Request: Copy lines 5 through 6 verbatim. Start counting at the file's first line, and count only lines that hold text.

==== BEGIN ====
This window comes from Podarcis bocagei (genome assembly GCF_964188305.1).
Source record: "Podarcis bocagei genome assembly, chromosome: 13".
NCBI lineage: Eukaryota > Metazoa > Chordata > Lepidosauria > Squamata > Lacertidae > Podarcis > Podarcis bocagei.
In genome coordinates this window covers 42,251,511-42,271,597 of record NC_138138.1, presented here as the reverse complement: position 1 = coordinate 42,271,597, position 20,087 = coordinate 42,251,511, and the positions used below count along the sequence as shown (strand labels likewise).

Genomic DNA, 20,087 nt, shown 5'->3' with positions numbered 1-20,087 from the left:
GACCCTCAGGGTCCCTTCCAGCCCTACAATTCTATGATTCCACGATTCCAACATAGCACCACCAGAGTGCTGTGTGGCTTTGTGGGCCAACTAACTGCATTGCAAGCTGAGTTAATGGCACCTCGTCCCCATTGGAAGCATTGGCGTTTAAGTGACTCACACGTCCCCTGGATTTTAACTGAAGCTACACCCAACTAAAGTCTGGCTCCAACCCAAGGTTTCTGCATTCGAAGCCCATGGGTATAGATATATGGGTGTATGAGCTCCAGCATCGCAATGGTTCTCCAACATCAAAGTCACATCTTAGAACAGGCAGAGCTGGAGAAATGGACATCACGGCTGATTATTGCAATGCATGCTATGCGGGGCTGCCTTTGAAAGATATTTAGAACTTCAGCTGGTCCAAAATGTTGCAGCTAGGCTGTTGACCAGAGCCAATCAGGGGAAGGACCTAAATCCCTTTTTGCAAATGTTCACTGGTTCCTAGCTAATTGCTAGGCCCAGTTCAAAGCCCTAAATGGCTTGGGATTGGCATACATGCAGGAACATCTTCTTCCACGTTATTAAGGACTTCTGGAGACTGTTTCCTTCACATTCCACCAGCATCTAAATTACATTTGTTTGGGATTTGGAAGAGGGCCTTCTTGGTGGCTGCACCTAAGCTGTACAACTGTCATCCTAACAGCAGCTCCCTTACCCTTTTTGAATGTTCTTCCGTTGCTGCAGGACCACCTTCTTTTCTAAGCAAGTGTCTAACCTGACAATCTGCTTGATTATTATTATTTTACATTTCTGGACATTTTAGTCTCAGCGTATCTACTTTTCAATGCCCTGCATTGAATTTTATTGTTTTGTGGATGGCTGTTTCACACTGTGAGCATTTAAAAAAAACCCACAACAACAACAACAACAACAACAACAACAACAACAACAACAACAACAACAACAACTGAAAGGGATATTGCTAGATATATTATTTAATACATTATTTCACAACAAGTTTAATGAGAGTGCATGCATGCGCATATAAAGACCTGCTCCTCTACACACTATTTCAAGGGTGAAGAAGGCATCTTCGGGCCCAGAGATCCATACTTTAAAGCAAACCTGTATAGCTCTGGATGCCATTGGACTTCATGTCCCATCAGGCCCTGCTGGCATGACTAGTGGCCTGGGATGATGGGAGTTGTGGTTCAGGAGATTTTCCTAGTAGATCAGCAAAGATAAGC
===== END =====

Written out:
Genomic DNA, 20,087 nt, shown 5'->3' with positions numbered 1-20,087 from the left:
GACCCTCAGGGTCCCTTCCAGCCCTACAATTCTATGATTCCACGATTCCAACATAGCACCACCAGAGTGCTGTGTGGCTTTGTGGGCCAACTAACTGCATTGCAAGCTGAGTTAATGGCACCTCGTCCCCATTGGAAGCATTGGCGTTTAAGTGACTCACACGTCCCCTGGATTTTAACTGAAGCTACACCCAACTAAAGTCTGGCTCCAACCCAAGGTTTCTGCATTCGAAGCCCATGGGTATAGATATATGGGTGTATGAGCTCCAGCATCGCAATGGTTCTCCAACATCAAAGTCACATCTTAGAACAGGCAGAGCTGGAGAAATGGACATCACGGCTGATTATTGCAATGCATGCTATGCGGGGCTGCCTTTGAAAGATATTTAGAACTTCAGCTGGTCCAAAATGTTGCAGCTAGGCTGTTGACCAGAGCCAATCAGGGGAAGGACCTAAATCCCTTTTTGCAAATGTTCACTGGTTCCTAGCTAATTGCTAGGCCCAGTTCAAAGCCCTAAATGGCTTGGGATTGGCATACATGCAGGAACATCTTCTTCCACGTTATTAAGGACTTCTGGAGACTGTTTCCTTCACATTCCACCAGCATCTAAATTACATTTGTTTGGGATTTGGAAGAGGGCCTTCTTGGTGGCTGCACCTAAGCTGTACAACTGTCATCCTAACAGCAGCTCCCTTACCCTTTTTGAATGTTCTTCCGTTGCTGCAGGACCACCTTCTTTTCTAAGCAAGTGTCTAACCTGACAATCTGCTTGATTATTATTATTTTACATTTCTGGACATTTTAGTCTCAGCGTATCTACTTTTCAATGCCCTGCATTGAATTTTATTGTTTTGTGGATGGCTGTTTCACACTGTGAGCATTTAAAAAAAACCCACAACAACAACAACAACAACAACAACAACAACAACAACAACAACAACAACAACAACTGAAAGGGATATTGCTAGATATATTATTTAATACATTATTTCACAACAAGTTTAATGAGAGTGCATGCATGCGCATATAAAGACCTGCTCCTCTACACACTATTTCAAGGGTGAAGAAGGCATCTTCGGGCCCAGAGATCCATACTTTAAAGCAAACCTGTATAGCTCTGGATGCCATTGGACTTCATGTCCCATCAGGCCCTGCTGGCATGACTAGTGGCCTGGGATGATGGGAGTTGTGGTTCAGGAGATTTTCCTAGTAGATCAGCAAAGATAAGC